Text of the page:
Once you pass through the stalls, the walk begins gradually. Beyond the gate, you’ll traverse some fields to reach the base of the cliffs. Here, local residents rear mules and horses that you can hire to transport you up the trail.
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You can consider whether or not to rent these animals.
- First, you should be concerned about the welfare of the animals.
- Second, you might have to cover some sections of the path on foot, as the steep inclines can make it difficult for them to safely carry a person over certain stretches.
- Third, I don’t know if you’ve ever ridden a mule or another horse-like animal, but if you’re not accustomed to it, it can be uncomfortable.
Starting the Journey
The terrain begins to slope upward, and we’re officially on our way up!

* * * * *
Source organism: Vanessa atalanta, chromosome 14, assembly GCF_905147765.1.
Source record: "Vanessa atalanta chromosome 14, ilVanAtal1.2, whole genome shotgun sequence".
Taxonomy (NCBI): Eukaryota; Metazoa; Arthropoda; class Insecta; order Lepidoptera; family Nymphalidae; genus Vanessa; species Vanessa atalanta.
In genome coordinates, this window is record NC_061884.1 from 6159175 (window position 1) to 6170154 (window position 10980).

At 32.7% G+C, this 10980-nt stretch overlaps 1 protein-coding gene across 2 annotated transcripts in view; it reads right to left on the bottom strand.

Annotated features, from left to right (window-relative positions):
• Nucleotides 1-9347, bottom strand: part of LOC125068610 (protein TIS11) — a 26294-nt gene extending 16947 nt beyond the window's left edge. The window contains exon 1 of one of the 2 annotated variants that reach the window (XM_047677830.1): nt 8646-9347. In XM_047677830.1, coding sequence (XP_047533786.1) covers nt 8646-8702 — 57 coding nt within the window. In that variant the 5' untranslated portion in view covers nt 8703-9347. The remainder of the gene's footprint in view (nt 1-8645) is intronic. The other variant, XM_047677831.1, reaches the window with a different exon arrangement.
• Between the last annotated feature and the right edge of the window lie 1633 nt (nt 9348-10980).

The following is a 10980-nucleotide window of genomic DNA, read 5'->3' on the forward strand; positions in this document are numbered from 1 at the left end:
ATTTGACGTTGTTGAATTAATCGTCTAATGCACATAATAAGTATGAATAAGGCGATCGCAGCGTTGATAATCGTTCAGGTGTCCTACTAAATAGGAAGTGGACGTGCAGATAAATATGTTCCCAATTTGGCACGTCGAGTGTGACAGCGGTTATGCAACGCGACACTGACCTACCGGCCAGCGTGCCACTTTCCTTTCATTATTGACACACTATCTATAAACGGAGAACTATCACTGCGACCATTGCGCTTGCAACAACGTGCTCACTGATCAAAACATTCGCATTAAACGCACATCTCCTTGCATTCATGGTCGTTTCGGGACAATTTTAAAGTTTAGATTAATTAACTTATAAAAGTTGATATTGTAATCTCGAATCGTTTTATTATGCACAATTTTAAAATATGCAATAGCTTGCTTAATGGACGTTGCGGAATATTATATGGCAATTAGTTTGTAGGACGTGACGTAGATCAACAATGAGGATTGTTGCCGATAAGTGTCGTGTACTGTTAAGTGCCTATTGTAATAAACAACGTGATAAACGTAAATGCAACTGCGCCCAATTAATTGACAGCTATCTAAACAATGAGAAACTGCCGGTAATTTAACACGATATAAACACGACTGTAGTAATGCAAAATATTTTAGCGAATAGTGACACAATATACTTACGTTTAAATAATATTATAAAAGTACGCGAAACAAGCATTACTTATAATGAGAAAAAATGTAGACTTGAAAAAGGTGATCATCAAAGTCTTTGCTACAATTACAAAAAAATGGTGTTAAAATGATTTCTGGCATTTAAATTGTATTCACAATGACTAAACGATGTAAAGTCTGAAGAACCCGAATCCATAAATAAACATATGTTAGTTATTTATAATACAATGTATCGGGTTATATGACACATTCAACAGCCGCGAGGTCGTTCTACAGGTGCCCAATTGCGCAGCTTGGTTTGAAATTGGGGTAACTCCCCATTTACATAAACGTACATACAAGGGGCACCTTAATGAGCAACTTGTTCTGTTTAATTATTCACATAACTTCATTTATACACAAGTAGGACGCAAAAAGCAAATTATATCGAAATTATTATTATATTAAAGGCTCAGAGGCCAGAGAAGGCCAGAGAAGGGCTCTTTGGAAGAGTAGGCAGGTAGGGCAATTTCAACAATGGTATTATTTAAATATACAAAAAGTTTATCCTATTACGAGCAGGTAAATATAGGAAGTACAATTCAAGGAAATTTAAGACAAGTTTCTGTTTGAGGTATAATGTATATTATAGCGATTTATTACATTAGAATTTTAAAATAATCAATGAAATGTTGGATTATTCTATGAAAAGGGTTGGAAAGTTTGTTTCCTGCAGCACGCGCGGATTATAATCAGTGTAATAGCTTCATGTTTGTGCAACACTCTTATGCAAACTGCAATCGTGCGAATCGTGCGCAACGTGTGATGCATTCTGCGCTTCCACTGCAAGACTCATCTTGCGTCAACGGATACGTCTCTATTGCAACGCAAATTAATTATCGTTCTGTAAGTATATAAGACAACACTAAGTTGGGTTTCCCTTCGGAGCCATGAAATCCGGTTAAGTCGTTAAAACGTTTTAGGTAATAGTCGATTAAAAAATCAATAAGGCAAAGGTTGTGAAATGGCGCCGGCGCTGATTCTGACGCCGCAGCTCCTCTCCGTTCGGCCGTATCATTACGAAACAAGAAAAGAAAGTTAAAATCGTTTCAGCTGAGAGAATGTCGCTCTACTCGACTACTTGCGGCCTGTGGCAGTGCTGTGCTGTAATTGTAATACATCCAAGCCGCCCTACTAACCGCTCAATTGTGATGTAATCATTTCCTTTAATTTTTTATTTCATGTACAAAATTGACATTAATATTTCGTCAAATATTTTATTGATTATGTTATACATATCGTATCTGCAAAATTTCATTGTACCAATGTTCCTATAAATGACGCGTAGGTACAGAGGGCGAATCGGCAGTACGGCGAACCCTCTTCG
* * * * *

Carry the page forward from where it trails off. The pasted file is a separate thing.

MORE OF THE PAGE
Although we’re still far from Tiger’s Nest at this point, we enter an area covered in dense vegetation on one side of the cliff. As it turns out, the main part of the Tiger’s Nest hike isn’t particularly challenging. It mainly involves following a gradually ascending path along the side of the cliff.
At the steeper starting points, the trail meanders through the trees to make the ascent more manageable. However, there are places where people have cut a more direct route to the next switchback.
These paths are easier to follow but significantly steeper. So, in technical terms, they can be quicker, but they may depend on your physical fitness level (and the risk of getting lost).
The journey is a test of endurance. You might not be accustomed to the altitude and find yourself breathing much harder than usual.
After a few hours of hiking (with frequent breaks for those not acclimated to high altitudes), we’ll reach a mid-way stopping point on the Tiger’s Nest trek.